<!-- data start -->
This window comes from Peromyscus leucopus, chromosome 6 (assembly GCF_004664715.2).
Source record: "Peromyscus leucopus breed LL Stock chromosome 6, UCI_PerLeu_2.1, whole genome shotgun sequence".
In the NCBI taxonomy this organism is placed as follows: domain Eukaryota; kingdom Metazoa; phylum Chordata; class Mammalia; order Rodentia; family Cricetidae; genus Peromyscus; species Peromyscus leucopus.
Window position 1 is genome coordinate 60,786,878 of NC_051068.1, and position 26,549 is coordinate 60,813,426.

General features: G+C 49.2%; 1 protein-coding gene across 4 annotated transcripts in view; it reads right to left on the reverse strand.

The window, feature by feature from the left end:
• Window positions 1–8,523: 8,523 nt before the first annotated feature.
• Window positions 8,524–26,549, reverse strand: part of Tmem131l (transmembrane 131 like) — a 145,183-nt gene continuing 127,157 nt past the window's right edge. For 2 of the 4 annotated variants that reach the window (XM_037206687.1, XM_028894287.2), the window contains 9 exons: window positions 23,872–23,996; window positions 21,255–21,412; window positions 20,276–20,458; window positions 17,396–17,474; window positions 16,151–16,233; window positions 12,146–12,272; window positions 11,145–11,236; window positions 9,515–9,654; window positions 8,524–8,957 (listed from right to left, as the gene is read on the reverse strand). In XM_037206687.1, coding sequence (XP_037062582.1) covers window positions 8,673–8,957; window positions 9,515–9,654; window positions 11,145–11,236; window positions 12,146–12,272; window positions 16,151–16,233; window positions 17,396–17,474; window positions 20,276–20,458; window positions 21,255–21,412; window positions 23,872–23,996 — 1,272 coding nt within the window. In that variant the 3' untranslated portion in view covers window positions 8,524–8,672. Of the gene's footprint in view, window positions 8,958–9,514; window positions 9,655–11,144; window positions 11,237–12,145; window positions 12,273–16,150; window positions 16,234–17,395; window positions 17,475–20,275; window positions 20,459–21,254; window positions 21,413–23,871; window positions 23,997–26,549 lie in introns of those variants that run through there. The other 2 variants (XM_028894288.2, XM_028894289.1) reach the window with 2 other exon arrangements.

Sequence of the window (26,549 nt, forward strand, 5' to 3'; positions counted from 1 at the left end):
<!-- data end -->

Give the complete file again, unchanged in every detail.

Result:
This window comes from Peromyscus leucopus, chromosome 6 (assembly GCF_004664715.2).
Source record: "Peromyscus leucopus breed LL Stock chromosome 6, UCI_PerLeu_2.1, whole genome shotgun sequence".
In the NCBI taxonomy this organism is placed as follows: domain Eukaryota; kingdom Metazoa; phylum Chordata; class Mammalia; order Rodentia; family Cricetidae; genus Peromyscus; species Peromyscus leucopus.
Window position 1 is genome coordinate 60,786,878 of NC_051068.1, and position 26,549 is coordinate 60,813,426.

General features: G+C 49.2%; 1 protein-coding gene across 4 annotated transcripts in view; it reads right to left on the reverse strand.

The window, feature by feature from the left end:
• Window positions 1–8,523: 8,523 nt before the first annotated feature.
• Window positions 8,524–26,549, reverse strand: part of Tmem131l (transmembrane 131 like) — a 145,183-nt gene continuing 127,157 nt past the window's right edge. For 2 of the 4 annotated variants that reach the window (XM_037206687.1, XM_028894287.2), the window contains 9 exons: window positions 23,872–23,996; window positions 21,255–21,412; window positions 20,276–20,458; window positions 17,396–17,474; window positions 16,151–16,233; window positions 12,146–12,272; window positions 11,145–11,236; window positions 9,515–9,654; window positions 8,524–8,957 (listed from right to left, as the gene is read on the reverse strand). In XM_037206687.1, coding sequence (XP_037062582.1) covers window positions 8,673–8,957; window positions 9,515–9,654; window positions 11,145–11,236; window positions 12,146–12,272; window positions 16,151–16,233; window positions 17,396–17,474; window positions 20,276–20,458; window positions 21,255–21,412; window positions 23,872–23,996 — 1,272 coding nt within the window. In that variant the 3' untranslated portion in view covers window positions 8,524–8,672. Of the gene's footprint in view, window positions 8,958–9,514; window positions 9,655–11,144; window positions 11,237–12,145; window positions 12,273–16,150; window positions 16,234–17,395; window positions 17,475–20,275; window positions 20,459–21,254; window positions 21,413–23,871; window positions 23,997–26,549 lie in introns of those variants that run through there. The other 2 variants (XM_028894288.2, XM_028894289.1) reach the window with 2 other exon arrangements.

Sequence of the window (26,549 nt, forward strand, 5' to 3'; positions counted from 1 at the left end):